GPC Members Login
If you have any problems or have forgotten your login please contact [email protected]

New insights into forest ecology: Trees ‘communicate’ with their neighbours

Trees usually grow much better in a species-rich neighbourhood than –for example– in monocultures. This has now been shown by scientists from a research association of which Leuphana University of Lüneburg is a member. The researchers were surprised to discover that trees growing in species-rich neighbourhoods can even support each other. Under such conditions, they can yield more wood. The authors of the study are convinced that these findings could have far-reaching consequences for nature conservation and forestry. Their results have now been published in the internationally renowned journal Nature Communications.

In a globally unique tree biodiversity experiment (‘BEF China’), European and Chinese scientists have been investigating for ten years how the diversity of tree species in forest ecosystems influences the coexistence and growth performance of trees. More than 400,000 trees and shrubs were planted for the experiment on an area of around 50 hectares in eastern China. 42 different native tree species were used. In the meantime, many tree have achieved a height of 10 to 15 m and their crowns have partly formed a dense canopy.

The scientists have measured the growth of the trees every year and have uncovered astonishing findings: Trees growing in a species-rich neighbourhood produce more wood than those surrounded by neighbours of the same species. “We were particularly impressed by the fact that the interrelationships between a tree and its immediate neighbours also lead to a significantly higher productivity of the entire forest stand” reports forest ecologist Dr. Andreas Fichtner of Leuphana. The interactions between neighbouring trees explain more than 50% of the total forest stand productivity.

The research team has also identified mechanisms underlying the phenomenon. In species-rich forests competition is less prevalent and trees can even support each other in their growth, for example by improving the microclimate or by positive interactions with soil fungi. “Trees do not only compete with each other, but they can also ‘help’ each other to improve their productivity,” says Prof. Dr. Werner Härdtle, ecology expert at Leuphana.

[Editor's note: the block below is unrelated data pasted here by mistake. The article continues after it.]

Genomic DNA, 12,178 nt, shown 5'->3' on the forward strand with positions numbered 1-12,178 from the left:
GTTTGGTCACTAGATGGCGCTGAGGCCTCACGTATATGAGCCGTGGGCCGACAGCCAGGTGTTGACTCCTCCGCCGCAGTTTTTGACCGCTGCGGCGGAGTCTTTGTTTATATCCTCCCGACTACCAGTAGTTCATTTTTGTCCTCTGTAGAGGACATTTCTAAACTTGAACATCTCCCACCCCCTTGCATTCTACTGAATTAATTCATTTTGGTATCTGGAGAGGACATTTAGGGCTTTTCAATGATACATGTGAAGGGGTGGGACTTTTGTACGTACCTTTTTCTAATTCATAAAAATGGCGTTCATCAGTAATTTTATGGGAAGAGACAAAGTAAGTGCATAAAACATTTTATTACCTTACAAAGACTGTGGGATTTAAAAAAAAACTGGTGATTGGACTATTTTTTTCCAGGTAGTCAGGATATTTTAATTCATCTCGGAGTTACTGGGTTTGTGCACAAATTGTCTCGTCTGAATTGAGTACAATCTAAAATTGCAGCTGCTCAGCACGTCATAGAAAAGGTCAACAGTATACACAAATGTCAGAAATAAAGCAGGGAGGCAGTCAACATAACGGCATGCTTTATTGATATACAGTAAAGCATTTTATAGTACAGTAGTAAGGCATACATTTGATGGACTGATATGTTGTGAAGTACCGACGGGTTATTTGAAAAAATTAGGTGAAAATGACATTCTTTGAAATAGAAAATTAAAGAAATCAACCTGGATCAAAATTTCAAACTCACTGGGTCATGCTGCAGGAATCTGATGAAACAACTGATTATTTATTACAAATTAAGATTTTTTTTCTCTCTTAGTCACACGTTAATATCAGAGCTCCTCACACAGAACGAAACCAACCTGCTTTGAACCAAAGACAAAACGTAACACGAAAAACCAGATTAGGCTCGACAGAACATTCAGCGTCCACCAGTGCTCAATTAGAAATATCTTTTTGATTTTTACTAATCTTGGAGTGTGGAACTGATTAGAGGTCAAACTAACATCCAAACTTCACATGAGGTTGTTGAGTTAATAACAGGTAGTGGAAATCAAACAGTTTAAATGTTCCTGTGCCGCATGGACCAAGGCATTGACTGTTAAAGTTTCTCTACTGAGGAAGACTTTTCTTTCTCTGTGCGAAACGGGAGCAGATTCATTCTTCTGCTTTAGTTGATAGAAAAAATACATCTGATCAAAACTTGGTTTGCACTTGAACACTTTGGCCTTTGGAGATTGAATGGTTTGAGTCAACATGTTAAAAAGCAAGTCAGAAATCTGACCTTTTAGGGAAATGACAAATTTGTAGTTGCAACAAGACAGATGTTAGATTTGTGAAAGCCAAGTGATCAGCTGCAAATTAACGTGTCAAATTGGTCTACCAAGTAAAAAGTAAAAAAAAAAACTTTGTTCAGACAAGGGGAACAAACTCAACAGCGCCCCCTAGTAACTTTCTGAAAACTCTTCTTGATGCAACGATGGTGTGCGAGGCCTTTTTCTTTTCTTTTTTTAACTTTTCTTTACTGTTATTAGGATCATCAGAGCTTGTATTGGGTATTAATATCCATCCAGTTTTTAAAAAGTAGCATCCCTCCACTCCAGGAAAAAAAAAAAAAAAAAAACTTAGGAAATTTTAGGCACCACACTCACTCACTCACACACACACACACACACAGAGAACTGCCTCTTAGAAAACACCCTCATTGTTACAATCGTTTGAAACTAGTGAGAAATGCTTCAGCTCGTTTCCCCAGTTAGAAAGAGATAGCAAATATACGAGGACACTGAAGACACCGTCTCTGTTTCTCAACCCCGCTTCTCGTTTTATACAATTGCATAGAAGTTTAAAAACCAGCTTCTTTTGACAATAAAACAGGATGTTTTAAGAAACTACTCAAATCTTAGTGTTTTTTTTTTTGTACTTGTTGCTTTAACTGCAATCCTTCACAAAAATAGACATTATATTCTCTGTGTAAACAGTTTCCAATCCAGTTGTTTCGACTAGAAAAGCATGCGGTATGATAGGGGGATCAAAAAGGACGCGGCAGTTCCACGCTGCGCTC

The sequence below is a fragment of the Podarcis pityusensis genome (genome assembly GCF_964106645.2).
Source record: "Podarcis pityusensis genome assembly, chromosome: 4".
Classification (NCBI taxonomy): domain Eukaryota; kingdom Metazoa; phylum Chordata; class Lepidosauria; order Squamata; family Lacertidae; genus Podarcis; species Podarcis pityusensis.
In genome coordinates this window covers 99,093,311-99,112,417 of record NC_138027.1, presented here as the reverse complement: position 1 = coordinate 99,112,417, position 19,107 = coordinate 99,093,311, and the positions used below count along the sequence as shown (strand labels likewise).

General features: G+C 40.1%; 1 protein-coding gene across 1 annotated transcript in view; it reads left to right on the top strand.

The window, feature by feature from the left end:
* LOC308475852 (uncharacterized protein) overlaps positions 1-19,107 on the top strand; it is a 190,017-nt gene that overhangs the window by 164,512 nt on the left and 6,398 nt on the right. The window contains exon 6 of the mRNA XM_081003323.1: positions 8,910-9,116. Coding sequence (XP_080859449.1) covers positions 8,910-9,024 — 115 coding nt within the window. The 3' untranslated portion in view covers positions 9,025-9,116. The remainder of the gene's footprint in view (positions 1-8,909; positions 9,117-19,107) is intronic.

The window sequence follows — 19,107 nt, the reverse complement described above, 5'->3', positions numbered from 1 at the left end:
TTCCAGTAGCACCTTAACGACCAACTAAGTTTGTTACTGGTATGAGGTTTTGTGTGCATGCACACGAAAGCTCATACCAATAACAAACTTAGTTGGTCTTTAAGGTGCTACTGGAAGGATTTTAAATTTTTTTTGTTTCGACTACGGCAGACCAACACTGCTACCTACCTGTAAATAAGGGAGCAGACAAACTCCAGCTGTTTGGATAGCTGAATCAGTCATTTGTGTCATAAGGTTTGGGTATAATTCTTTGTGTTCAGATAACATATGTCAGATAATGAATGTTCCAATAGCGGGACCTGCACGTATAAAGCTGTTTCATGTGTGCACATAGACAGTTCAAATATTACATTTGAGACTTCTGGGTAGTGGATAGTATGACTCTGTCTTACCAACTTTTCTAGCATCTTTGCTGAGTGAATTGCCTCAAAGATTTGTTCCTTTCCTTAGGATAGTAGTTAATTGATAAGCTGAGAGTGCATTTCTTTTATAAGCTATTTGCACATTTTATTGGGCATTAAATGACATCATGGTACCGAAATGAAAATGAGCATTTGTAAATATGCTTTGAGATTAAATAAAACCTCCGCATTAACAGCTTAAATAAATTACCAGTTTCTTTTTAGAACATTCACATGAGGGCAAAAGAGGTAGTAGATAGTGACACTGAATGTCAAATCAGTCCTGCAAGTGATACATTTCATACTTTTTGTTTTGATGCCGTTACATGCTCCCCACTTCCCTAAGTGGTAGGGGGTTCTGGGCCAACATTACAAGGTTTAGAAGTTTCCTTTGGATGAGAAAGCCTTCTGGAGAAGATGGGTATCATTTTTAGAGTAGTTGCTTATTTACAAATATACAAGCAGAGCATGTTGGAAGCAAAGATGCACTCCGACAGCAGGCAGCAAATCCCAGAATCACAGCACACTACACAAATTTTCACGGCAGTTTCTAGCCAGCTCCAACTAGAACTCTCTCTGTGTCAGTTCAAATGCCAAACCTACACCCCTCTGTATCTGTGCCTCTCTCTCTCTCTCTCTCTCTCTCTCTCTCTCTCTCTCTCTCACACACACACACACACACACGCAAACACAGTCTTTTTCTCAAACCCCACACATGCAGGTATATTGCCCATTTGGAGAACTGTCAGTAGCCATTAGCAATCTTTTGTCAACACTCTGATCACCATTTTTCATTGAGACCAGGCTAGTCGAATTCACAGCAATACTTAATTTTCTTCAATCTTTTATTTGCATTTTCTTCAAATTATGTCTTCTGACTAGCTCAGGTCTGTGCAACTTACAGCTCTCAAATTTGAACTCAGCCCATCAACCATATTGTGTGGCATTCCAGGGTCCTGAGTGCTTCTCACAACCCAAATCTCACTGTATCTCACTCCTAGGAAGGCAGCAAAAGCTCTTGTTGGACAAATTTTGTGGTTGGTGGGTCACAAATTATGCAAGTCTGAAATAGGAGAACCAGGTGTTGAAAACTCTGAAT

The results of the study underline the importance of an effective long-term protection of global biodiversity: this will not only maintain the functionality of ecosystems, but also will safeguard ecosystem services used by humans. “Biodiversity protection is therefore by no means a purely ecological or ethical concern, but has long become a socio-economic necessity,” Härdtle concludes.

Read the paper: Neighbourhood interactions drive overyielding in mixed-species tree communities.

Article source: Leuphana University of Lüneburg.

Image credit: Leuphana University of Lüneburg


Wetlands are key for accurate greenhouse gas measurements in the Arctic

The Arctic is rapidly warming, with stronger effects than observed elsewhere in the world. The Arctic regions are particularly important with respect to climate change, as permafrost soils store huge amounts of the Earth's soil carbon (C). Warming of Arctic soils and thawing of permafrost can have substantial consequences for the global climate, as the large C stored in soils could be released to the atmosphere as the greenhouse gases carbon dioxide (CO2) and methane (CH4). The release of these heat-trapping gases, in turn, has the potential to further enhance climate warming.

New approach to conserving tree species

Globally, forest trees are increasingly at risk from habitat destruction, pests and disease, and a changing climate. But the guidelines for effective preservation of a tree species' genetic diversity and adaptive potential have been limited to simple mathematical equations for crop collections from the 1970s, or best guesses based on intuitions.

Multidisciplinary team tackles agricultural threat to global food security

CLEMSON, South Carolina – Weak corn and sorghum stalks cause the loss of about 20 percent of the crops in the U.S. annually, and Rajan Sekhon and Christopher McMahan of Clemson University's College of Science are part of a multi-university consortium trying to find out why.